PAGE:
Because You Live Here


Whitehall Township, just north of Allentown, is a study in contrasts: of old and new, historical sites and high-tech commerce, agriculture and industry. The township boasts of producing several professional athletes, including NFL linebacker Matt Millen and Major League Baseball pitcher Curt Simmons; played a crucial role in the state’s settlement by Europeans; is home to ... »

Forks Township

It’s all about old and new in Forks Township. A case in point is the restored merchant’s wagon which grabs the spotlight within the clean architectural lines of the Forks Township Municipal Building on Sullivan Trail. And Sullivan Trail itself, still one of the municipality’s main thoroughfares, marks the route taken by Major General John Sullivan in June 1779 as he marche... »


Positioned along the banks of the Delaware River, Phillipsburg is the largest town in Warren County, New Jersey.  Like many towns in the Lehigh Valley, Phillipsburg was settled by Native Americans in the mid-1600s, but growth came slowly – there were 30 homes in 1820 and only 50 in 1847 – and the town wasn’t officially incorporated until March of 1861.  By 1870 the populat... »


Long before the cluster of hotels, business parks and distribution centers dotted the perimeter of Fogelsville, the Native Americans of the Lenni Lenape tribe inhabited the territory west of Kuhnsville and North of Trexlertown in what is now part of Upper Macungie Township. By the mid 1700s German immigrants, attracted to the rich soil and copious water sources, establishe... »


You may think of Quakertown as simply an exit off the Turnpike or the section of Route 309 you pass on your way to somewhere else, but a charming downtown awaits, just minutes from major thoroughfares. Tucked in the Northeast portion of Upper Bucks County, surrounded by Richland Township, Quakertown is a borough of nearly 10,000 residents and encompasses approximately two ... »


“A curious and remarkable town.” That’s how John Adams described Bethlehem in 1777 and that sentiment holds true today.  Situated in the center of the Lehigh Valley, within the counties of Northampton and Lehigh, Bethlehem has a  population of nearly 75,000 spread amongst its almost 20 square miles, making it Pennsylvania’s 7th largest city. History In 1741, a small group ... »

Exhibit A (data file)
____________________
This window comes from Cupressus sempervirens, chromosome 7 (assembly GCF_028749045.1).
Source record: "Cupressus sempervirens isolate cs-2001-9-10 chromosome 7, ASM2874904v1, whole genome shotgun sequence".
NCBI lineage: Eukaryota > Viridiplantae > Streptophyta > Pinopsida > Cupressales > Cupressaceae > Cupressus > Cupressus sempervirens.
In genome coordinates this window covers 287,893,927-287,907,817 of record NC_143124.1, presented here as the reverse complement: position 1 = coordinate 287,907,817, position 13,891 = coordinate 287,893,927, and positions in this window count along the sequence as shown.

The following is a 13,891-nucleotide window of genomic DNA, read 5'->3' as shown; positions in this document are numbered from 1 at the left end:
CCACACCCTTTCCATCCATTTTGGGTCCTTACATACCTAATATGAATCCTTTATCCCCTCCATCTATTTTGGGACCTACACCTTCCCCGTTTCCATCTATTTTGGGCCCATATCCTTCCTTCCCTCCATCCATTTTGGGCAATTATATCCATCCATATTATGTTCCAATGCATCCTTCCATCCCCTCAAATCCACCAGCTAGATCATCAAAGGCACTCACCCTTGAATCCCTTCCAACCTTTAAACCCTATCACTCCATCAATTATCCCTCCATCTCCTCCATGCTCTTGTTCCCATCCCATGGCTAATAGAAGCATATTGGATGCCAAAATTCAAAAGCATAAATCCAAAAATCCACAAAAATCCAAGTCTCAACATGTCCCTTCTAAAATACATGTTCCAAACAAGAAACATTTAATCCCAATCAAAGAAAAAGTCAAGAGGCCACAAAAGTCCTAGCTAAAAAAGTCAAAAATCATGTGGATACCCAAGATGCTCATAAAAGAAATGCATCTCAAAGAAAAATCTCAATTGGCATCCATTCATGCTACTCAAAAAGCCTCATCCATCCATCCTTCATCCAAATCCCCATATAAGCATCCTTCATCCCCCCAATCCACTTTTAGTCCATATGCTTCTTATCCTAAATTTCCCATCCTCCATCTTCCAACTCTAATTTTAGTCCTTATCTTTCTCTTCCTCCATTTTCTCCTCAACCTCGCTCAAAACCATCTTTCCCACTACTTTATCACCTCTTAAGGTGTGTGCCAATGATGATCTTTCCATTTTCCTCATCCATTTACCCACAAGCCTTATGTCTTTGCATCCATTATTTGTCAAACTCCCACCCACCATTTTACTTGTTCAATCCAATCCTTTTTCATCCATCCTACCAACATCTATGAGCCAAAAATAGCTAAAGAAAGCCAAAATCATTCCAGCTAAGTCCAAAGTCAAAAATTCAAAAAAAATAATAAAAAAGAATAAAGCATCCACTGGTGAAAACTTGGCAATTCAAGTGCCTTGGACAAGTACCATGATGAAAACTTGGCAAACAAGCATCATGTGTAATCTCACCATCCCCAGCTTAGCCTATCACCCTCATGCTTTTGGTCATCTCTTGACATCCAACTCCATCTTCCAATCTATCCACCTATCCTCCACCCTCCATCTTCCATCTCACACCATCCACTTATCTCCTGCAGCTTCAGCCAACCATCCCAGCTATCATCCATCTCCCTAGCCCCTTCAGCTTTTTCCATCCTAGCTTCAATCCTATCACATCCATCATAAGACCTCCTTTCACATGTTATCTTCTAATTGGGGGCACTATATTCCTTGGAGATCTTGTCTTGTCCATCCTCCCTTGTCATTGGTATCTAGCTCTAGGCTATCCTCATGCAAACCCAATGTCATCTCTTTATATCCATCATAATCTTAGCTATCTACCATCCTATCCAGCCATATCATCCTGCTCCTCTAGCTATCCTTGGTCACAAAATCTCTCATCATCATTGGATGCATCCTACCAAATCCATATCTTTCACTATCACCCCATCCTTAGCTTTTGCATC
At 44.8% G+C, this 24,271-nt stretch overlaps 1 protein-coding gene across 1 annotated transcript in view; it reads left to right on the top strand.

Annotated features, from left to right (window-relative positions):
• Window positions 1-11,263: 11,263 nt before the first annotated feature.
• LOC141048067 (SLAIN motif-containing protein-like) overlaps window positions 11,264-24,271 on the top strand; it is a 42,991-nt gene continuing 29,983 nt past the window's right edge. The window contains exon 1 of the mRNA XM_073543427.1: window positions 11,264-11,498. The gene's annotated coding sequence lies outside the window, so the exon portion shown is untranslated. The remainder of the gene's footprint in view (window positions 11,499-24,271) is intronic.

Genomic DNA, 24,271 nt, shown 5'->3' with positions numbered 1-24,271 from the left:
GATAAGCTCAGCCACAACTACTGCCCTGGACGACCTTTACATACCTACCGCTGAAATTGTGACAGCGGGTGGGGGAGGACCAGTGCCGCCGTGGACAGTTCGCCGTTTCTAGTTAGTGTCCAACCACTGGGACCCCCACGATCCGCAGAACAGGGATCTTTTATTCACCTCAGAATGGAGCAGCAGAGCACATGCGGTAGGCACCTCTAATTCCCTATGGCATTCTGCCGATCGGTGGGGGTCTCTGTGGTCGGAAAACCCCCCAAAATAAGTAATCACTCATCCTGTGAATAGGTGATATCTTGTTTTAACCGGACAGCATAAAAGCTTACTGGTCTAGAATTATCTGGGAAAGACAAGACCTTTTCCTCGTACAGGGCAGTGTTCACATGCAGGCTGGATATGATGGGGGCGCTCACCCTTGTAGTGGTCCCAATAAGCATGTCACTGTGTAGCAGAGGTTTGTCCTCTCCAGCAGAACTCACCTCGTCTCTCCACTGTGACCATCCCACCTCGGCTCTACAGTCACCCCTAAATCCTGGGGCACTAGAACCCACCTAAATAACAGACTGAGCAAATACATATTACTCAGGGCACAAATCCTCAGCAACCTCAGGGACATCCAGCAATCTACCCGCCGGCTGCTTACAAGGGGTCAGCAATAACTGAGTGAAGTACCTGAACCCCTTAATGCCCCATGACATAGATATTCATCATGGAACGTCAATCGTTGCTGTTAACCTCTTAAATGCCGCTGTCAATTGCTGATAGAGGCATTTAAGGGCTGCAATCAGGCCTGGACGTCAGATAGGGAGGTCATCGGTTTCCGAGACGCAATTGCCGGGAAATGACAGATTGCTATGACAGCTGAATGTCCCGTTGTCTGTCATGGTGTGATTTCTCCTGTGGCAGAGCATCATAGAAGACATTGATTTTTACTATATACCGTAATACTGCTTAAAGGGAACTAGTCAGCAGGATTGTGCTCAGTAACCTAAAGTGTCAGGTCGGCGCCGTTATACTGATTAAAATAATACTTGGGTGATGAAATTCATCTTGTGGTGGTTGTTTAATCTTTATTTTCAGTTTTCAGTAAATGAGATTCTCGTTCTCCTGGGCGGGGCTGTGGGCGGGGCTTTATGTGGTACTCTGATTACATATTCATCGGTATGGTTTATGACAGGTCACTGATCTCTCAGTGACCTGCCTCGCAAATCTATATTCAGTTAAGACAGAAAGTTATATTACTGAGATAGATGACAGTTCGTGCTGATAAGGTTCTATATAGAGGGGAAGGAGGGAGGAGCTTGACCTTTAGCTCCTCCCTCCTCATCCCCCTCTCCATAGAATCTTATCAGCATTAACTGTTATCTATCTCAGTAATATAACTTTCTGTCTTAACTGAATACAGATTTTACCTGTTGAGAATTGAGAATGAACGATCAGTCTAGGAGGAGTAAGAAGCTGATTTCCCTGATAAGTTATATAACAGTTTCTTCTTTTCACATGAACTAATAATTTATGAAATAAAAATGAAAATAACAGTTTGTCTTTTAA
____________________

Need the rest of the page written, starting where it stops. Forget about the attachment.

By Matthew J. McLaughlin MILLION DOLLAR TOWN By the early part of the 1900s, with over 5,000 residents and some say the highest percentage of self-made millionaires of any other town in the country, Catasauqua had risen to national prominence.  During World War I, Catasauqua become the first community in the country to raise over one million dollars for war bonds— earning ... »


By M. Minti Ray The Borough of Nazareth is a vibrant and picturesque small community that is home to just over 6,000 residents. Set against the idyllic countryside a few miles north of Bethlehem, it boasts a rich history that dates back to the colonial era and has played an integral role in the religious, economic, social, academic, and architectural development of the Leh... »


By M. Minti Ray Nestled along the northern base of Blue Mountain, the Borough of Emmaus dates back to the colonial era and is steeped in historical and cultural significance.  The unique setting of a vibrant downtown area and surrounding residential developments sprinkled with historical sites marks its evolution from colonial farmland and Moravian village to a nationally ... »


By M. Minti Ray The area of Macungie, located southwest of nearby Allentown and Emmaus, was originally home to the Lenni Lenape Native Americans who were drawn to the location by its rich deposits of jasper which they used to make spears, knives, and arrowheads. As part of William Penn’s three Pennsylvania counties, the area was given its name based on the Lenape word for ... »

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